Last Thursday (March 12), one of the fashion industry’s most iconic publications, Women’s Wear Daily, announced that, after 105 years, it would be reducing its print publication from once a day to once a week. Instead, WWD will be refocusing its efforts on producing enhanced digital content via its website, which will continue to be updated daily.
This is big news, at least to me. As a print subscriber to WWD, I look forward to receiving my newspaper each day. Not only does it provide me access to the latest industry news, but there is something about receiving a newspaper that adds to the experience. Sitting down each day and opening up my copy…I take pride in being part of the publication’s century-long history of distributing the latest in fashion and retail to America’s doorsteps.
Now, before I get too teary-eyed, I should clarify that WWD will still be offering daily news coverage. This will be limited, however, to wwd.com, the publication’s digital platform. According to a letter from the editors released in Thursday’s edition, “Daily Digital” will appear in every current subscribers inbox starting April 29. In terms of print, the publication will distribute a weekly edition containing not only news, but more in terms of editorials, interviews, and profiles as well. The final “daily” print edition will appear April 24.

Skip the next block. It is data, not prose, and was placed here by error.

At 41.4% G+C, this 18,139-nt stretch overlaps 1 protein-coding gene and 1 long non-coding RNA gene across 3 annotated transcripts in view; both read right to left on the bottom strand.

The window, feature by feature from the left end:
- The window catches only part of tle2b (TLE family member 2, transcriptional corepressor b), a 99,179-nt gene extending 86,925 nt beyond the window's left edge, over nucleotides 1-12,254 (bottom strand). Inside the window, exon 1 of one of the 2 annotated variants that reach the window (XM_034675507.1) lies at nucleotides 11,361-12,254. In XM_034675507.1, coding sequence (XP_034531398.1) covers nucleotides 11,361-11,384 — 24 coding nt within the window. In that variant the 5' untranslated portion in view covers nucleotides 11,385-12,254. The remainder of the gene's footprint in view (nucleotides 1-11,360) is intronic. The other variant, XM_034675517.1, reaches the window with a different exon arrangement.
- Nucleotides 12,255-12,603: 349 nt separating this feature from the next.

As a subscriber, I cannot really complain. I will still be getting my daily WWD fix, just to my inbox instead of my mailbox. And, honestly, this might even be the more convenient route: I won’t have to wait until 4p.m., AKA homework primetime, to receive the daily edition. Instead, I can wake up with it at my fingertips and read it on the way to school. Still, I cannot help but feel a twinge of sadness when I think about how one of America’s most time-honored publications is succumbing to the onslaught of the digital age.
I know, I know. A blogger whining about the digital age. But the thing is, it’s true. How would people react if the Journal or the Times made a similar announcement? As online-focused as the world may be becoming, daily newspapers are nothing short of national treasures, not just in the United States, but across the globe. They revolutionized the way people received news and have thus far managed to stand the test of time as our world becomes increasingly technology-driven. But, it is all to possible that WWD is simply the first of many of these publications to put tradition and history on the back burner in a desperate effort to keep up with the times.
So, am I “against” WWD’s decision? I can’t say that. It is true that they may be making the best decision for their business. I won’t be canceling my subscription or lobbying or anything like that. But I can guarantee you one thing: I’ll be saving that April 24 print copy of WWD. Because when I’m eighty, even though I’ll probably have a flying car and robot caretaker called Siri 2.0, it might be nice to reminisce about the good ol’ days.